This option is pretty simple. You change the model so that these assets are not bearer assets. Holders of Citi tokens need to get Citi to co-sign any blockchain transactions that move the asset. So Citi gets the chance to vet the recipient and check they’re happy owing them money.   You can think of this as “ex ante prevention”.   It would work, of course, but it would heavily constrain the usefulness of such a system.

Option 2: Ex-Post Prevention – The Bank Won’t Pay Up Unless You’ve Behaved Yourself

This option is more interesting. You can send the token wherever you like, but if you want to redeem the token for real USD, the bank will ask you to prove that everybody who ever owned it was a “good guy”. If you can’t prove a clean ownership history then the token is worthless; the bank won’t pay up.

Leaving aside the question of what we mean by “good guy” and the natural worry that this could give banks an excuse to renege on their commitments, how might you do it?

First, let’s cover off the obvious option.   The obvious option is simply to say: “We’ll only redeem a token if its ownership chain consists only of Citi customers”. Or perhaps you could extend it and say: “We’ll only redeem a token if its ownership chain consists of customers of the following banks”.   The latter approach might pave the way for an industry “register” that maps bank identifiers to blockchain addresses. Again, we’re back to centralization and the very real risk of a “balkanization” of the system: you would effectively have “white” addresses and “black” addresses – those that can hold banking-system assets and those that cannot.

If several of my readers are about to explode in outrage, bear with me because this isn’t what I’m proposing…. Happily, there could be another way.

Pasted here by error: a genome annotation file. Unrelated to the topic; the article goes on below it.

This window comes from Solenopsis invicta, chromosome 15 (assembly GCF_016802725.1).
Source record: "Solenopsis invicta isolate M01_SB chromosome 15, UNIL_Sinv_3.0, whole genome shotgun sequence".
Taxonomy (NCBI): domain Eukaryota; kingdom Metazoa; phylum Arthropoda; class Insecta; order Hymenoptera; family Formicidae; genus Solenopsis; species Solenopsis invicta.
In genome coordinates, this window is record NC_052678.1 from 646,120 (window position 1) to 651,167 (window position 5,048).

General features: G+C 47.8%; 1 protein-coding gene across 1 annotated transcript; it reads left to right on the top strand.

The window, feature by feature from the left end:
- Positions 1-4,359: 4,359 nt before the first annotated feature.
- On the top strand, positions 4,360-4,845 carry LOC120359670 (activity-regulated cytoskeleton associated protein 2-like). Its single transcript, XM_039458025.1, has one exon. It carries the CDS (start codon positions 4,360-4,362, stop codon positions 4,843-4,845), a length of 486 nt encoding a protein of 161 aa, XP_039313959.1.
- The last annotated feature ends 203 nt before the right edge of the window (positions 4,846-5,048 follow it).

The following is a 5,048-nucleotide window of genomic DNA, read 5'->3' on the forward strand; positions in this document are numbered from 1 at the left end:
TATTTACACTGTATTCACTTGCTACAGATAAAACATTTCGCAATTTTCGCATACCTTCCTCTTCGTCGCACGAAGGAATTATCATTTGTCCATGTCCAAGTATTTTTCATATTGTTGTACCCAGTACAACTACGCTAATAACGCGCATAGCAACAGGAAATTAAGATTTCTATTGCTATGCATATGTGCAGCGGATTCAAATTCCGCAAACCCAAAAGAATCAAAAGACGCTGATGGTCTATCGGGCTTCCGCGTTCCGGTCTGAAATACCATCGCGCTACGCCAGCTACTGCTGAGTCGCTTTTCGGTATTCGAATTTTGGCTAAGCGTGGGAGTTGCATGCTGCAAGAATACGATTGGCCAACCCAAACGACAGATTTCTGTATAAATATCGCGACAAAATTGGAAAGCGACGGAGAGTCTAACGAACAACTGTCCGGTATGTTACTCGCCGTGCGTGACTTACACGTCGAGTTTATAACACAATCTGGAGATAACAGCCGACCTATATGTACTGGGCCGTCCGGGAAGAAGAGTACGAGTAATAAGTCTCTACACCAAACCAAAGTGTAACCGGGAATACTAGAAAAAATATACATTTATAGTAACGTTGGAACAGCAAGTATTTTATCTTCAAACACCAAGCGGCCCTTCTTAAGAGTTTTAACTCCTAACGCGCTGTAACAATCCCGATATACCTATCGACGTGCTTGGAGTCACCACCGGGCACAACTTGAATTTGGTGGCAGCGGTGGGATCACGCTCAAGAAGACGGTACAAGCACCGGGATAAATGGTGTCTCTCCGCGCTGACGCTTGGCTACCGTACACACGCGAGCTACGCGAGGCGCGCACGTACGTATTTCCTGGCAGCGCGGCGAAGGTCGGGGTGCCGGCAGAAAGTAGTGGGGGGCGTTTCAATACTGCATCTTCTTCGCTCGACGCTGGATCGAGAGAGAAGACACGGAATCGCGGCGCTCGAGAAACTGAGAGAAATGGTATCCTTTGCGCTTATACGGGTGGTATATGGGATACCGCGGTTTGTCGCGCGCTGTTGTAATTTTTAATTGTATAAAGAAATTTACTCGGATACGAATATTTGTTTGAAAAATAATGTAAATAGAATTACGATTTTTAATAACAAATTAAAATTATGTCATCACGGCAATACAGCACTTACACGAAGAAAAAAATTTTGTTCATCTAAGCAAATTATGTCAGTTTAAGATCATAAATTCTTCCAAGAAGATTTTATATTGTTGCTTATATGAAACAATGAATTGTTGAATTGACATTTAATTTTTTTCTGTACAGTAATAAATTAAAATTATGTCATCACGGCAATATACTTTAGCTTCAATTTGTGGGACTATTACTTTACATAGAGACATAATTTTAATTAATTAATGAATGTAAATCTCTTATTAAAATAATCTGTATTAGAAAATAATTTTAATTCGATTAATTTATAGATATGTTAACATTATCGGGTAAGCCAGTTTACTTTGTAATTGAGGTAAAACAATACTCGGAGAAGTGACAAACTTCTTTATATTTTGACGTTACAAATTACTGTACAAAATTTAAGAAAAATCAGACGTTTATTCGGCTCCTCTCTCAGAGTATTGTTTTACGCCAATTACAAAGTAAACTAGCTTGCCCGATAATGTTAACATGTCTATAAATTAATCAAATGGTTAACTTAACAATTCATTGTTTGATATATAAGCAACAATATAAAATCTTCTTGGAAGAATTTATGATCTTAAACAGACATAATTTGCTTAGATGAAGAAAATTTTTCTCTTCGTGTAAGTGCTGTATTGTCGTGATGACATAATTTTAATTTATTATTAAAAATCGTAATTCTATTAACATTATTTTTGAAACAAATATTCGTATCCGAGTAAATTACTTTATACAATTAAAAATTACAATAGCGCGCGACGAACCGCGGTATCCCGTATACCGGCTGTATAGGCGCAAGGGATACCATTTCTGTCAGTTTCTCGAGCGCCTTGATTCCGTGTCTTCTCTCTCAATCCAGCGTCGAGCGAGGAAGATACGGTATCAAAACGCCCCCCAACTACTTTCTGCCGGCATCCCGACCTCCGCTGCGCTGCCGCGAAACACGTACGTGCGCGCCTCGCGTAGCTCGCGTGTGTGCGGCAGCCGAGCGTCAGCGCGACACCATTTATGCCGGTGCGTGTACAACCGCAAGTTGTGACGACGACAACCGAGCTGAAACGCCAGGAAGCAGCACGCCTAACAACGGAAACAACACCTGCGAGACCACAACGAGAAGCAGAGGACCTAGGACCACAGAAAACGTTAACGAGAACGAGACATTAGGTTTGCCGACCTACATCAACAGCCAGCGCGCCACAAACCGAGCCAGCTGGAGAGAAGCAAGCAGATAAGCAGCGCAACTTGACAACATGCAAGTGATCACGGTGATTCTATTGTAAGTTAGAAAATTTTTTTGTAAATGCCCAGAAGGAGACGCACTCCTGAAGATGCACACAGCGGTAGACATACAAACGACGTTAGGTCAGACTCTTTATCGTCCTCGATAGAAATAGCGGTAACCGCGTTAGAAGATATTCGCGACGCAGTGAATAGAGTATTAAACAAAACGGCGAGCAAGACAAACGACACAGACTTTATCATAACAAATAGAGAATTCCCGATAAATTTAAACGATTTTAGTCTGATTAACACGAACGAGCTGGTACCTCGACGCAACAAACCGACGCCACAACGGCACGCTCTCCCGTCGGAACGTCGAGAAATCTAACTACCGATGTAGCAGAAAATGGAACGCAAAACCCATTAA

“Identity is the New Money”

I was fortunate last week to attend Consult Hyperion’s “Digital Identity” unconference at Barclays Bank’s “Escalator” venue in East London.   Our host, Dave Birch, encouraged the audience to really exert themselves to think deeply about questions of digital identity. It gave me the motivation I needed finally to read his book, “Identity is the New Money”. I recommend it. It’s short, snappily written and made me think.

One of his key themes is that we’re thinking about identity all wrong. Most of the time we think we need to know who somebody is, what we actually need to know is something about them:

  • A bartender doesn’t need to know your name; they just need proof you’re over 18.
  • A UK doctor doesn’t need to know what town you were born in to know if you’re entitled to free healthcare.
  • … and so on

Similarly, and at a very conceptual level(!), what an issuer of USD tokens on a blockchain needs to know is probably something like:

  • The actor who controls an address is a legal person…
  • … and this person has a US bank account…
  • … and somebody has studied this person’s identification documents closely and has no concerns about them…
  • … and whoever is making these statements about them is trusted by the issuer of the tokens (say Citi)

Now, I say “conceptual”, because AML, KYC and CDD regulators might not see things this way yet but let’s keep going…

What these concepts all have in common is that they have this idea of a “certifier” – somebody or something that:

  • Is trusted by the issuer
  • Ties something I have (my face or my blockchain address) to something I am (“over 18”, “a holder of a US bank account”, etc)